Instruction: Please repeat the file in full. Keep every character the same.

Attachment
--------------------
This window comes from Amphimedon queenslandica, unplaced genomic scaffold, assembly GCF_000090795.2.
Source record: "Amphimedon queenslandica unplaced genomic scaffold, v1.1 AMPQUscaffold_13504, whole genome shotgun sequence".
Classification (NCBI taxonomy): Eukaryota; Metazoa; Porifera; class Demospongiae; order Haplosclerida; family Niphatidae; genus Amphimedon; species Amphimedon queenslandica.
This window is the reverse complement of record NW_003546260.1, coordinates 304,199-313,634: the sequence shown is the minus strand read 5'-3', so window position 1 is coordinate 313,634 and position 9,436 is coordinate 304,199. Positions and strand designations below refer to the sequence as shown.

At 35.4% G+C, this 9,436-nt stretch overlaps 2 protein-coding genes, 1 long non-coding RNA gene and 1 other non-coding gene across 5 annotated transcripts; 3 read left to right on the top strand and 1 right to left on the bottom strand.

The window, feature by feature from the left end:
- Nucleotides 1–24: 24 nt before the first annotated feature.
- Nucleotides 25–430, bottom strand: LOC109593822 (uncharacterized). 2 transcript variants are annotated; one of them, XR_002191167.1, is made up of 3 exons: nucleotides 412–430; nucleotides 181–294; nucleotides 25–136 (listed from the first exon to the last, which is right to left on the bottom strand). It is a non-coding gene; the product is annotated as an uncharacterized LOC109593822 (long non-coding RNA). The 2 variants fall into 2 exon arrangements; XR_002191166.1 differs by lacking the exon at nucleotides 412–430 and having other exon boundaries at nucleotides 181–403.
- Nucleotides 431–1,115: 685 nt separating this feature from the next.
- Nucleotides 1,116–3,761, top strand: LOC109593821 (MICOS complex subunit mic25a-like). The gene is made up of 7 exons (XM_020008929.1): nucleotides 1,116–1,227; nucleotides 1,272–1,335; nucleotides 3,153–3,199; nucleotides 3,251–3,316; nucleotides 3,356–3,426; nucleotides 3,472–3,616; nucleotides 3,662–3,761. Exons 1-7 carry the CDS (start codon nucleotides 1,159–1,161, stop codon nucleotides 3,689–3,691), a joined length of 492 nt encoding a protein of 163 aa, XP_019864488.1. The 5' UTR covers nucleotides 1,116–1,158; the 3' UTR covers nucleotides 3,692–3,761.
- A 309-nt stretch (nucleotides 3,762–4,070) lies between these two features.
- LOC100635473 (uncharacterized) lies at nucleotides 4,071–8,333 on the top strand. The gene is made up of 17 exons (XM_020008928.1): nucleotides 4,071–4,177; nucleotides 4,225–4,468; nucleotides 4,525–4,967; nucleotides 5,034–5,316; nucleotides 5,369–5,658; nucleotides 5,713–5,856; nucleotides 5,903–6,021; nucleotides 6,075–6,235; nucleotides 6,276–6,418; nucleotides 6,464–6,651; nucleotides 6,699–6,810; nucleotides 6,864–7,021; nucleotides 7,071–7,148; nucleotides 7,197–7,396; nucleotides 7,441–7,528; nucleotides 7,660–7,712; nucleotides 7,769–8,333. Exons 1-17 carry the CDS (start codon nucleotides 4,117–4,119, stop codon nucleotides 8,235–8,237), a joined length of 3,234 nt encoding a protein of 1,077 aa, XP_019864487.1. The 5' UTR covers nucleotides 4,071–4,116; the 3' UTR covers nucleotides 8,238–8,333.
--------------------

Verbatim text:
This window comes from Amphimedon queenslandica, unplaced genomic scaffold, assembly GCF_000090795.2.
Source record: "Amphimedon queenslandica unplaced genomic scaffold, v1.1 AMPQUscaffold_13504, whole genome shotgun sequence".
Classification (NCBI taxonomy): Eukaryota; Metazoa; Porifera; class Demospongiae; order Haplosclerida; family Niphatidae; genus Amphimedon; species Amphimedon queenslandica.
This window is the reverse complement of record NW_003546260.1, coordinates 304,199-313,634: the sequence shown is the minus strand read 5'-3', so window position 1 is coordinate 313,634 and position 9,436 is coordinate 304,199. Positions and strand designations below refer to the sequence as shown.

At 35.4% G+C, this 9,436-nt stretch overlaps 2 protein-coding genes, 1 long non-coding RNA gene and 1 other non-coding gene across 5 annotated transcripts; 3 read left to right on the top strand and 1 right to left on the bottom strand.

The window, feature by feature from the left end:
- Nucleotides 1–24: 24 nt before the first annotated feature.
- Nucleotides 25–430, bottom strand: LOC109593822 (uncharacterized). 2 transcript variants are annotated; one of them, XR_002191167.1, is made up of 3 exons: nucleotides 412–430; nucleotides 181–294; nucleotides 25–136 (listed from the first exon to the last, which is right to left on the bottom strand). It is a non-coding gene; the product is annotated as an uncharacterized LOC109593822 (long non-coding RNA). The 2 variants fall into 2 exon arrangements; XR_002191166.1 differs by lacking the exon at nucleotides 412–430 and having other exon boundaries at nucleotides 181–403.
- Nucleotides 431–1,115: 685 nt separating this feature from the next.
- Nucleotides 1,116–3,761, top strand: LOC109593821 (MICOS complex subunit mic25a-like). The gene is made up of 7 exons (XM_020008929.1): nucleotides 1,116–1,227; nucleotides 1,272–1,335; nucleotides 3,153–3,199; nucleotides 3,251–3,316; nucleotides 3,356–3,426; nucleotides 3,472–3,616; nucleotides 3,662–3,761. Exons 1-7 carry the CDS (start codon nucleotides 1,159–1,161, stop codon nucleotides 3,689–3,691), a joined length of 492 nt encoding a protein of 163 aa, XP_019864488.1. The 5' UTR covers nucleotides 1,116–1,158; the 3' UTR covers nucleotides 3,692–3,761.
- A 309-nt stretch (nucleotides 3,762–4,070) lies between these two features.
- LOC100635473 (uncharacterized) lies at nucleotides 4,071–8,333 on the top strand. The gene is made up of 17 exons (XM_020008928.1): nucleotides 4,071–4,177; nucleotides 4,225–4,468; nucleotides 4,525–4,967; nucleotides 5,034–5,316; nucleotides 5,369–5,658; nucleotides 5,713–5,856; nucleotides 5,903–6,021; nucleotides 6,075–6,235; nucleotides 6,276–6,418; nucleotides 6,464–6,651; nucleotides 6,699–6,810; nucleotides 6,864–7,021; nucleotides 7,071–7,148; nucleotides 7,197–7,396; nucleotides 7,441–7,528; nucleotides 7,660–7,712; nucleotides 7,769–8,333. Exons 1-17 carry the CDS (start codon nucleotides 4,117–4,119, stop codon nucleotides 8,235–8,237), a joined length of 3,234 nt encoding a protein of 1,077 aa, XP_019864487.1. The 5' UTR covers nucleotides 4,071–4,116; the 3' UTR covers nucleotides 8,238–8,333.